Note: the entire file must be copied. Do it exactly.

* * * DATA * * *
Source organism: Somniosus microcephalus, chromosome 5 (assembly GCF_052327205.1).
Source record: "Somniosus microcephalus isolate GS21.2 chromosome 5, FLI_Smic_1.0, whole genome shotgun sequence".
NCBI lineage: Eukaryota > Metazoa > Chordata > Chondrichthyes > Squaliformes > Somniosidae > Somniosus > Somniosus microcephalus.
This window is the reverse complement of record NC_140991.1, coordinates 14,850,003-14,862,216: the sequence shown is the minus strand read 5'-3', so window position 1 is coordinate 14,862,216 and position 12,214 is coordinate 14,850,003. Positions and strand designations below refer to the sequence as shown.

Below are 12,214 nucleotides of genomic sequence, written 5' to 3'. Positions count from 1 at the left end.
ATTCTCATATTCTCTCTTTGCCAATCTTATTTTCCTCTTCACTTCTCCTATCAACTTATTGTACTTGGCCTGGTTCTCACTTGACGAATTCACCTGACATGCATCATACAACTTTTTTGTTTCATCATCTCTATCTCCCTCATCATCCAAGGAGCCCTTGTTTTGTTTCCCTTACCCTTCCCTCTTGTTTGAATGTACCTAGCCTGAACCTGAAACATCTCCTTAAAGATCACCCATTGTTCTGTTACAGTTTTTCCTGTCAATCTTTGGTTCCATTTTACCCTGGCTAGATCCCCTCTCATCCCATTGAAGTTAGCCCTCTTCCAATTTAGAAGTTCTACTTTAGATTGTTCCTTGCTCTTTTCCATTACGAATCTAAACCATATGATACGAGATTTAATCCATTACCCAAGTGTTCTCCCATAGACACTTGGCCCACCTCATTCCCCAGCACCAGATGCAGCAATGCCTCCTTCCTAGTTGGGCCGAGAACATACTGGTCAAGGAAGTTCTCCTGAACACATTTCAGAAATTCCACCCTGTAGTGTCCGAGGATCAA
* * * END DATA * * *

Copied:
Source organism: Somniosus microcephalus, chromosome 5 (assembly GCF_052327205.1).
Source record: "Somniosus microcephalus isolate GS21.2 chromosome 5, FLI_Smic_1.0, whole genome shotgun sequence".
NCBI lineage: Eukaryota > Metazoa > Chordata > Chondrichthyes > Squaliformes > Somniosidae > Somniosus > Somniosus microcephalus.
This window is the reverse complement of record NC_140991.1, coordinates 14,850,003-14,862,216: the sequence shown is the minus strand read 5'-3', so window position 1 is coordinate 14,862,216 and position 12,214 is coordinate 14,850,003. Positions and strand designations below refer to the sequence as shown.

Below are 12,214 nucleotides of genomic sequence, written 5' to 3'. Positions count from 1 at the left end.
ATTCTCATATTCTCTCTTTGCCAATCTTATTTTCCTCTTCACTTCTCCTATCAACTTATTGTACTTGGCCTGGTTCTCACTTGACGAATTCACCTGACATGCATCATACAACTTTTTTGTTTCATCATCTCTATCTCCCTCATCATCCAAGGAGCCCTTGTTTTGTTTCCCTTACCCTTCCCTCTTGTTTGAATGTACCTAGCCTGAACCTGAAACATCTCCTTAAAGATCACCCATTGTTCTGTTACAGTTTTTCCTGTCAATCTTTGGTTCCATTTTACCCTGGCTAGATCCCCTCTCATCCCATTGAAGTTAGCCCTCTTCCAATTTAGAAGTTCTACTTTAGATTGTTCCTTGCTCTTTTCCATTACGAATCTAAACCATATGATACGAGATTTAATCCATTACCCAAGTGTTCTCCCATAGACACTTGGCCCACCTCATTCCCCAGCACCAGATGCAGCAATGCCTCCTTCCTAGTTGGGCCGAGAACATACTGGTCAAGGAAGTTCTCCTGAACACATTTCAGAAATTCCACCCTGTAGTGTCCGAGGATCAA